3 and on August 7, 1978, the motion for expedited discovery was denied. On September 8, 1978, a hearing was held on defendants' motion to dismiss.
Defendants contend that plaintiffs have failed to present this Court with a justiciable controversy, having alleged no specific and direct harm or threat of harm. Defendants maintain that plaintiffs have alleged no disruptive activities by defendants more recent than 1967, and that any allegations of recent disruptive activities are conclusory and without factual foundation.
The Court concludes that defendants' motion to dismiss should be granted. The complaint fails to state a claim upon which relief can be granted because plaintiffs have not shown that they are subjected to a specific present objective harm or a threat of specific future harm. See Laird v. Tatum, 408 U.S. 1, 14, 92 S. Ct. 2318, 33 L. Ed. 2d 154 (1972). Plaintiffs have only presented general conclusory allegations that defendants have continued their 1967 activities into 1978. "(W)here the claims in a complaint are insufficiently supported by factual allegations, these claims may properly be disposed of by summary dismissal." Harper v. United States, 423 F. Supp. 192, 196 (D.S.C.1976); See Jewell v. City of Covington, 425 F.2d 459 (5th Cir.), Cert. denied, 400 U.S. 929, 91 S. Ct. 195, 27 L. Ed. 2d 189 (1970).
All of the allegations in plaintiffs' complaint refer to incidents and events occurring prior to the 1967 plebiscite on Puerto Rican independence. In an attempt to provide the Court with a factual basis for the allegations that such activities have continued to the present, plaintiffs filed an affidavit purporting to set out recent instances of defendants' misconduct.
The affidavit, however, provides no factual basis for determining that these defendants have engaged in disruptive activities to the harm of these plaintiffs since 1967. The affidavit mentions several instances in which plaintiffs have discovered that they were under investigation.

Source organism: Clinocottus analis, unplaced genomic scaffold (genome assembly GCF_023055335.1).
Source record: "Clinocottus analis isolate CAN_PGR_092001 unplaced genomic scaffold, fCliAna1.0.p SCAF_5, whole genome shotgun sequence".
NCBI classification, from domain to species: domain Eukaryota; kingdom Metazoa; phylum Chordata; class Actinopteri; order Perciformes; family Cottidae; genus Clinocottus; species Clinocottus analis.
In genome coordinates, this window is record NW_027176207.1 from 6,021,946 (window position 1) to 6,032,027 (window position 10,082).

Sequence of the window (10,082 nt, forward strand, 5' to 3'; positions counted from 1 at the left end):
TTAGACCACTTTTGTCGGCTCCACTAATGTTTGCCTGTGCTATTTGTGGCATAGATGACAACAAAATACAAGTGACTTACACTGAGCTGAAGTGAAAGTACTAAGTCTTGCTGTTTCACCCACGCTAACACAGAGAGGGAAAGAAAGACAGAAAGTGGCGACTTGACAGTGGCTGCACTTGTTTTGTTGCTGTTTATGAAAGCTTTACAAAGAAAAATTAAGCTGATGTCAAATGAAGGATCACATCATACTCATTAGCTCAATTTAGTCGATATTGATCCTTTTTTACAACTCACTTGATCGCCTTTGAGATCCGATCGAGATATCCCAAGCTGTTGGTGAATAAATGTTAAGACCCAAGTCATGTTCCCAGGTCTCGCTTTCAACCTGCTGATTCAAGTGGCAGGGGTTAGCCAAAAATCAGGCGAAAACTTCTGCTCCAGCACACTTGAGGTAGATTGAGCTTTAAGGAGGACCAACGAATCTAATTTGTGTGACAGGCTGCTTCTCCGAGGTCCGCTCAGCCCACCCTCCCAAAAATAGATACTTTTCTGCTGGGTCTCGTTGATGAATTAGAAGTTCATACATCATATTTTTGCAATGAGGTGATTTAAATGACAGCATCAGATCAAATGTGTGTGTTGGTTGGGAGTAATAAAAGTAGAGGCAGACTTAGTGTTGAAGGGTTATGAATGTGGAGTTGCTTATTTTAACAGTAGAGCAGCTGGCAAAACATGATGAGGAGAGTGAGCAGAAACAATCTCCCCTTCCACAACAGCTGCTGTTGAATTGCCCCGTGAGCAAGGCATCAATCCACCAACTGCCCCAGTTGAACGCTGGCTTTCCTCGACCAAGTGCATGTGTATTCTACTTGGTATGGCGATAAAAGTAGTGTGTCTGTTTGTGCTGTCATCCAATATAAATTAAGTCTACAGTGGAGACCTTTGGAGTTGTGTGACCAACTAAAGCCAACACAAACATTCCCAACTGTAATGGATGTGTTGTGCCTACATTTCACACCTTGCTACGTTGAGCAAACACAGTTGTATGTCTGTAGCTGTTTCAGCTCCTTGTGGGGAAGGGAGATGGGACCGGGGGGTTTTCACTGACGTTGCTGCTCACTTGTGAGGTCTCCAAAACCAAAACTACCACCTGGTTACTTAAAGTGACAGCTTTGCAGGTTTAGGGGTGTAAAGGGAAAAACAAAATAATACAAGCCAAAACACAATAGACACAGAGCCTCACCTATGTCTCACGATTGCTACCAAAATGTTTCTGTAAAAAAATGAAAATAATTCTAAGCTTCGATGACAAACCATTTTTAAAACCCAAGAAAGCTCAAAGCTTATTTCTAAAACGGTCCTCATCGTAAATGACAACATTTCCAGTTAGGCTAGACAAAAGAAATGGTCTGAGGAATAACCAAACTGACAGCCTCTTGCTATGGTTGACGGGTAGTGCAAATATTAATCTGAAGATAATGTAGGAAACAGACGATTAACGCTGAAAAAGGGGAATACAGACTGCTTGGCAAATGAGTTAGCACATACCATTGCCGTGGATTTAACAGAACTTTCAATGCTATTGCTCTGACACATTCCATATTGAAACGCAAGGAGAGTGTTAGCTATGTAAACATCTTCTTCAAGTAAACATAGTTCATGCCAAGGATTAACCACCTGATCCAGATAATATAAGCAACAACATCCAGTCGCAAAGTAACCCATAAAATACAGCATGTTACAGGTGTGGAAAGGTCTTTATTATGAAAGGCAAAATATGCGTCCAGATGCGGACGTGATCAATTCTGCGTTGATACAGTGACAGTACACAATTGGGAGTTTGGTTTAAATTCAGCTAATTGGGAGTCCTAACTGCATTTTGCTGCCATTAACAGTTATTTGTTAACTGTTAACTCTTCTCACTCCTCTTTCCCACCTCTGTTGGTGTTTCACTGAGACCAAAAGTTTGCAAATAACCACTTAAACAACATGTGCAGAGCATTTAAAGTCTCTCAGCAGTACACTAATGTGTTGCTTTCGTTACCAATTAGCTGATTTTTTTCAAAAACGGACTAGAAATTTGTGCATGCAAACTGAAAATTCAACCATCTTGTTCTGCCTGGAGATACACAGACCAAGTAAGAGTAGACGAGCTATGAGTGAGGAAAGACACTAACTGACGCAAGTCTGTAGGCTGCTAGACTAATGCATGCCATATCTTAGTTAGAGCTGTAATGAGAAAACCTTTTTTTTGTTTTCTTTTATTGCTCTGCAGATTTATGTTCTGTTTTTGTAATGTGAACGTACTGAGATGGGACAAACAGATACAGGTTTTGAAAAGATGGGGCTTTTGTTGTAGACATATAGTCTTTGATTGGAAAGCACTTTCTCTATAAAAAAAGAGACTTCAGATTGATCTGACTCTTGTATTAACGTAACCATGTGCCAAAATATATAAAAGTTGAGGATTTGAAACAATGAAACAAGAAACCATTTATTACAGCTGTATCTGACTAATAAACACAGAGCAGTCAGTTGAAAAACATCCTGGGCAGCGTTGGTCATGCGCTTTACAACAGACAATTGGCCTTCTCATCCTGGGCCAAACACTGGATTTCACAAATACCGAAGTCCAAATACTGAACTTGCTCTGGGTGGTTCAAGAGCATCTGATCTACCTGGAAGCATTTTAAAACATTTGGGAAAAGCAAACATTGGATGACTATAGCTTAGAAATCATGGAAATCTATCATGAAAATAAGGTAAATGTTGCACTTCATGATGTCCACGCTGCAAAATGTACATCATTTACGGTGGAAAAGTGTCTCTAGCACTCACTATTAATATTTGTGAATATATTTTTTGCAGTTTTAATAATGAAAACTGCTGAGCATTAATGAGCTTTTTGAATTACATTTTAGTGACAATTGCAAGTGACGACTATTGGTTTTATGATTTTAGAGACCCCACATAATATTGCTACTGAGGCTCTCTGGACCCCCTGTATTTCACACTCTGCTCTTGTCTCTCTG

Mere surveillance, however, without more, cannot establish the specific injury or threat of injury mandated by Laird v. Tatum, supra.
In Laird v. Tatum, supra, certain individuals claimed that their First Amendment rights had been inhibited and curtailed by the creation and maintenance of an information gathering system under the aegis of United States Army Intelligence. In reviewing a motion to dismiss, the Supreme Court held that no justiciable controversy was present inasmuch as the plaintiffs had not shown any resulting direct injury or immediate threat of harm. 408 U.S. at 13-14, 92 S. Ct. 2318. Plaintiffs here seek to distinguish Laird on the basis that Laird involved "passive surveillance," while this case involves "active disruption." This attempted distinction is of no avail, however, because plaintiffs alleged no activities by defendants since 1967 that can be said to be "active disruption." All of the recent activities identified by plaintiffs and attributed to defendants seem clearly to be within the surveillance and information gathering category specified by Laird as not constituting specific direct harm to constitutional rights.
Plaintiffs also allege that recent events possibly constituting more than "mere surveillance" have occurred.
Among these are the murder of a plaintiff's son, the bombing of a plaintiff's house,
and gunshots fired at a plaintiff's residence. Plaintiffs provide absolutely no basis, however, for believing that these actions are in any way attributable to these defendants. Indeed, the recent activities relied on by plaintiffs to establish specific and direct harm are very different from the activities allegedly conducted by the defendants in the 1960's.
Furthermore, the Supreme Court in Laird refused to authorize plaintiffs' "broad-scale investigation, conducted by themselves as private parties armed with the subpoena power of a federal district court and the power of cross-examination, to probe into the Army's intelligence-gathering activities . . . ." 408 U.S. at 14, 92 S. Ct. at 2326. In Fifth Avenue Peace Parade Committee v. Gray, 480 F.2d 326, 333 (2d Cir. 1973), the United States Court of Appeals for the Second Circuit observed that, in a declaratory judgment action, "the complaint must stand or fall on its own merits and cannot be used as a vehicle for searching out and discovering a right of action." The plaintiffs in this case have admitted to their lack of knowledge whether defendants are even engaged in continuing disruptive activities.
The complaint, therefore, does not present a justiciable controversy appropriate for resolution by this Court.
Accordingly, the Court will grant defendants' motion to dismiss the complaint for failure to state a claim.